Lalo’s Hand-Crafted Tequila is Made the Traditional Way

If you trace the history of tequila, you’re bound to come across Don Julio Gonzalez. Revered as the father of premium tequila, Don Julio passed on his knowledge of tequila to his posterity. One of those offspring was Eduardo Gonazalez. Don Julio nicknamed Eduardo “Lalo.” Lalo, along with his friend David, began making small, private batches of tequila for friends and family in Guadalajara. Those private batches have since turned into larger productions as demand for high-quality tequila.

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Lalo Tequila with box

Lalo Blanco uses agave from the Jalisco highlands that is handpicked and then subjected to the traditional cooking process—no barrels or additives. Each bottle is 100 per cent pure, and the agave is only distilled twice to maintain its integrity. Additionally, Lalo only uses agave, yeast, and water in the mix. The agave is cooked in stone team ovens for 20 to 32 hours before allowing it to rest for up to 18 hours. The cooked agave is then sent through a roller press to extract the juices that will eventually be fermented. To ferment the juice, which takes three to four days, a proprietary yeast that is actually used to produce Champagne is used.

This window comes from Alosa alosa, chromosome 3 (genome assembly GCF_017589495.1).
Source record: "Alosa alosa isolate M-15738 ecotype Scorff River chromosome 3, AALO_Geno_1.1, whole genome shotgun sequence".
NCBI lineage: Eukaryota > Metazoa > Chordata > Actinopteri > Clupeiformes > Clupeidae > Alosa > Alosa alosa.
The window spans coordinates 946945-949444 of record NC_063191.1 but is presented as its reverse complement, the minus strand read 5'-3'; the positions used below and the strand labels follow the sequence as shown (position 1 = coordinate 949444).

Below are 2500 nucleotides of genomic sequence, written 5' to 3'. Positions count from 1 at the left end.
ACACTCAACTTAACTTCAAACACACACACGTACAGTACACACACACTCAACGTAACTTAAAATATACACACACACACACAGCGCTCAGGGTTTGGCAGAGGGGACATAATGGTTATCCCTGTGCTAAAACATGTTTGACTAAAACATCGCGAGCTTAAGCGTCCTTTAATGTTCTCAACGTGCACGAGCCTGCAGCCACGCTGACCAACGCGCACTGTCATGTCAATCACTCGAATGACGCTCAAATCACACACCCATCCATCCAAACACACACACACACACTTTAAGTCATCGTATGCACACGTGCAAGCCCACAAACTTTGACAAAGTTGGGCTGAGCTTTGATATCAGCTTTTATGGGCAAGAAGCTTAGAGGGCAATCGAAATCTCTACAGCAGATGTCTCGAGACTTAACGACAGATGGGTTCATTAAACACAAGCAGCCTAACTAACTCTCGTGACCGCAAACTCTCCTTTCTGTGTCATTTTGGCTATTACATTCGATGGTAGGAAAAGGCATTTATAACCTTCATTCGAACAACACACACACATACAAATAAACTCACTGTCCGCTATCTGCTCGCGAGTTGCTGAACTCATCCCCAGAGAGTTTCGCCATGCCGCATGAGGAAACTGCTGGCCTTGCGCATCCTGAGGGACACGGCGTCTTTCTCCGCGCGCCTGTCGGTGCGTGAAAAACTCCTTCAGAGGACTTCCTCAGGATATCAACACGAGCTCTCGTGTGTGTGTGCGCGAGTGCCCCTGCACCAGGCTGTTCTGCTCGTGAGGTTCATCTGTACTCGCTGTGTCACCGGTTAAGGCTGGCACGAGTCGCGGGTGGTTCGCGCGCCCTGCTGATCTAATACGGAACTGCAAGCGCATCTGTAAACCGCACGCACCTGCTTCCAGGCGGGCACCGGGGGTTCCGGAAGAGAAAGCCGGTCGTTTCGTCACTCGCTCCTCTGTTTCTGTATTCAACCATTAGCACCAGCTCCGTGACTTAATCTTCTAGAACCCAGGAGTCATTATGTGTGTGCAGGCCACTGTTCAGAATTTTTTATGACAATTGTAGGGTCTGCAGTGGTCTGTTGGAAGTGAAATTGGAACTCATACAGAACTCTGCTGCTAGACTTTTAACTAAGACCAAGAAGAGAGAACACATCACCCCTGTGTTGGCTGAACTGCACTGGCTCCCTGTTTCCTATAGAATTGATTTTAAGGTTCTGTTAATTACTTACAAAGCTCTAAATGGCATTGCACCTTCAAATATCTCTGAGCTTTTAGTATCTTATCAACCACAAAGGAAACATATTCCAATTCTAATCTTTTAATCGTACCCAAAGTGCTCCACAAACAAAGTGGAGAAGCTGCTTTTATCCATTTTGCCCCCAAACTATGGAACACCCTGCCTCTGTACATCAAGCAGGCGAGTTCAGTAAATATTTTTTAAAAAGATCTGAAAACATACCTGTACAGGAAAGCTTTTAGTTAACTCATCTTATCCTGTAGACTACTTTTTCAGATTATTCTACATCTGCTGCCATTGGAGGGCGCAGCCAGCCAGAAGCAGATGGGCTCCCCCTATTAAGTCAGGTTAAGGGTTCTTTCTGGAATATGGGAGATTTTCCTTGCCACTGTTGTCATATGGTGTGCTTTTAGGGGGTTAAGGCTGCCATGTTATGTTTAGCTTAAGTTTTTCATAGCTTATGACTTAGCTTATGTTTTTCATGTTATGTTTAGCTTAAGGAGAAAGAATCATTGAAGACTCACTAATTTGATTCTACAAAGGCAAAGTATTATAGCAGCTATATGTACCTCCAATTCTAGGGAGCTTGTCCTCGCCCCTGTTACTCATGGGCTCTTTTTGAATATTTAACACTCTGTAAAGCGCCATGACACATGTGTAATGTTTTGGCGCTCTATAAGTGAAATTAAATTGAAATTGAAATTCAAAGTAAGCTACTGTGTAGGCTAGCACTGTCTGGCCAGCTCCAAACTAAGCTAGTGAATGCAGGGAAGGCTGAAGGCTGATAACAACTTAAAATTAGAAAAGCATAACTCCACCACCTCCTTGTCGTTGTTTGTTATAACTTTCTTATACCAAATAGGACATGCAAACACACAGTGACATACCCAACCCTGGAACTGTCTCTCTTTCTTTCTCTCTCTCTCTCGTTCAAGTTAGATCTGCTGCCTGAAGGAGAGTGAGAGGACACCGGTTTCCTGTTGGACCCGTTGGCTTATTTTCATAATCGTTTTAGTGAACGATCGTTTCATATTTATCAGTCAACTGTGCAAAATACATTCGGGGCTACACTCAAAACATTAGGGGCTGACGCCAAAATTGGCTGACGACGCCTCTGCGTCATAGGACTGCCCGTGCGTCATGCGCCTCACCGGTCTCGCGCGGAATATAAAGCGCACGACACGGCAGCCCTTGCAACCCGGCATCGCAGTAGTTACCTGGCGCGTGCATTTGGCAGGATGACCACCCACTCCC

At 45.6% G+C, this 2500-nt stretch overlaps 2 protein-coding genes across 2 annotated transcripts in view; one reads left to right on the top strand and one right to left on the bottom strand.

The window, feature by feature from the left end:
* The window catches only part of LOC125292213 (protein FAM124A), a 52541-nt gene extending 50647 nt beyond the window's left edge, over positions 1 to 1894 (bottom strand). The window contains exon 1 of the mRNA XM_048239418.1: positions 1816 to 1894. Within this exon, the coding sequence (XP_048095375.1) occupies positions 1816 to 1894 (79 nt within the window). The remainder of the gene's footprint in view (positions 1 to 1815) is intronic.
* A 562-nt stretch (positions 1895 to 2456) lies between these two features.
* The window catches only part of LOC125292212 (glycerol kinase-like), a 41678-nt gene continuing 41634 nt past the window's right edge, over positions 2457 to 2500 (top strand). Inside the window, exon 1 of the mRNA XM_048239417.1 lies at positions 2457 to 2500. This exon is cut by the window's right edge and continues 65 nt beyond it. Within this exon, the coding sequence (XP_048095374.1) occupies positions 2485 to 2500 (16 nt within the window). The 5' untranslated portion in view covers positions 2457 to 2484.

A slow distillation process is used to catch the aroma and flavour of the agave, with the heads and tails being separated. A second distil then occurs to increase the alcohol level and to strip away the last vestiges of the heads and tails. The final step is to dilute the tequila to the desired ABV and then chill and filter to remove any oily or fatty substances. The tequila is also oxygenated before it reaches its final stabilisation. Lalo tequila has top notes of cooked agave, sweet potato, cinnamon, and just a bit of dulce de leche. The flavour profile combines those notes with citrus and tropical fruit.

You can purchase Lalo Tequila directly from the distiller on their web site. Each bottle is priced at USD$52.99.

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